The loud and intoxicating noise of noisy, rambunctious toddlers came streaming through the doors as their teacher, Mrs. Goodfellow, opened it widely and they all came out screaming and laughing and talking excitedly. Hanna looked through all of the pigtails and hats and braids to find her own, and upon seeing Emilia running towards her, Hanna’s heart melted, her body melted, and she found complete grace and happiness and carefree worry in hugging her daughter. She smelled her apple-blossom shampoo, and felt the crinkly warmth of her jacketed body. Then she remembered the other mothers, and immediately regained herself. After a quick, cold wave to Mrs. Goodfellow, Hanna cast her head down and walked briskly away, hand in hand with Emilia, before the other mothers made too much of a fuss about it; before they saw her as the loser she thought she was.
She pulled on the back strands of her hair as she walked, Emilia recounting her day in meticulous detail. They skirted around puddles and people and benches, raindrops cascading down their shared umbrella, the faint breeze of sewer and spring wafting from all directions. Hanna kept her head down not making eye contact with anyone, save for the moments she smilingly chatted to Emilia. After they got back to their little one-bedroom apartment, Hanna made them both tomato soup and they sat eating it together on the floor, backs leaned against the couch.
Hanna told Emilia stories from the bible as they slurped up the red broth together, Emilia asking thoughtful questions all the while. After a rousing rendition of Noah’s Ark, framed by the gloomy clouds outside the window, paired with the deep rumbling of thunder and light drops of rain, Hanna tucked Emilia into their shared bed. The bed frame was a novelty item in their little apartment: only purchased after Hanna decided they could no longer sleep on the floor and so splurged on a frame from the local discount thrift store, which was chipped and needed the spindles to be hot glued back together on multiple occasions. Despite this, Emilia still viewed it as a wondrous and exciting item.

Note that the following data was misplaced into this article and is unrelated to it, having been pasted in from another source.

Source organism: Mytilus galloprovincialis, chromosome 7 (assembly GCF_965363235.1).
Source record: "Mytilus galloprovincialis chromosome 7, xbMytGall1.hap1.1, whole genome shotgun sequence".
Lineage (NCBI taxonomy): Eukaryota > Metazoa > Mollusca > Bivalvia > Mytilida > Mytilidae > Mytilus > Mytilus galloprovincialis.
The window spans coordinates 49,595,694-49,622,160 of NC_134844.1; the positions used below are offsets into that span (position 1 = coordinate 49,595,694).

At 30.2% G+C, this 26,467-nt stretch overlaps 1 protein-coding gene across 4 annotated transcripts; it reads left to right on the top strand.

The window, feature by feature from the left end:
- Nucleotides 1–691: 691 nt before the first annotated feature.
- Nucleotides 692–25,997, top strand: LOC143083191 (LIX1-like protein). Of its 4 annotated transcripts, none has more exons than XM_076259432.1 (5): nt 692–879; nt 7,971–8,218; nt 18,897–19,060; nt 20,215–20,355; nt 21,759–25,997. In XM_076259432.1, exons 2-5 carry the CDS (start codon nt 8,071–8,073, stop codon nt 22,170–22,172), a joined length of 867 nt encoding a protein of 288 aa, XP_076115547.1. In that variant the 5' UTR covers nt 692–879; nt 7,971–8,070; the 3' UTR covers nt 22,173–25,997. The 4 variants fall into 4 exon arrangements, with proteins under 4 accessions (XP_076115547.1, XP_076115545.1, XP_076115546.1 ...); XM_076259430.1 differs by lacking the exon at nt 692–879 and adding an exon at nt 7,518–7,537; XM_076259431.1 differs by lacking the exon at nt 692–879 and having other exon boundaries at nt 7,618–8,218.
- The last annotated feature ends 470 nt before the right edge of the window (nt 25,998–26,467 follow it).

Hanna kissed her daughter goodnight. “Have a good sleep, Em. Mommy loves you,” she cooed, caressing Emilia’s face with her thin hand. “I love you too!” Emilia whispered excitedly, tired eyes looking upon her, eyelids slowly being drawn closed like shutters on a window.
Hanna went out into the lobby of her apartment and checked the mail, where a crisp white envelope laid waiting for her. There was no return address. She ripped the side open with her thumb and index finger, and unfolded the letter within. A picture fell out and drifted onto the floor. It was her brother, Jamie, holding a trophy, and their Mother and Father with wide smiles, all arm in arm.
Included is a picture of me getting top in the class in my Law program for the third year in the row. Dad got promoted to head Pastor at Trinity – everyone is very excited to see him start. I know you were planning on coming down for Easter but I don’t think that’s a good idea anymore, they still aren’t used to the idea. Give them time, we’ll meet her eventually.
Hanna felt sparks of tears welling in her vision, making the world blurry and wet. A tear rolled down her cheek and onto her chin. She crumpled the letter into her pocket and went back to her apartment.
Later, after painting a picture of her father preaching, wreaths of Easter flowers surrounding him, Jesus looking down on him from His place on the wall above, Hanna curled up beside Emilia and looked at her sleeping face. She felt so much love, so much serenity being with Emilia. She felt so much joy, looking at her perfect face, smooth and full of such wonder and awe. She closed her eyes, trying to erase Jamie’s words from her memory. She thought of nothing, just leaving her brain void of thoughts or feelings; a dark roomy cavern, and found it to be a nice change.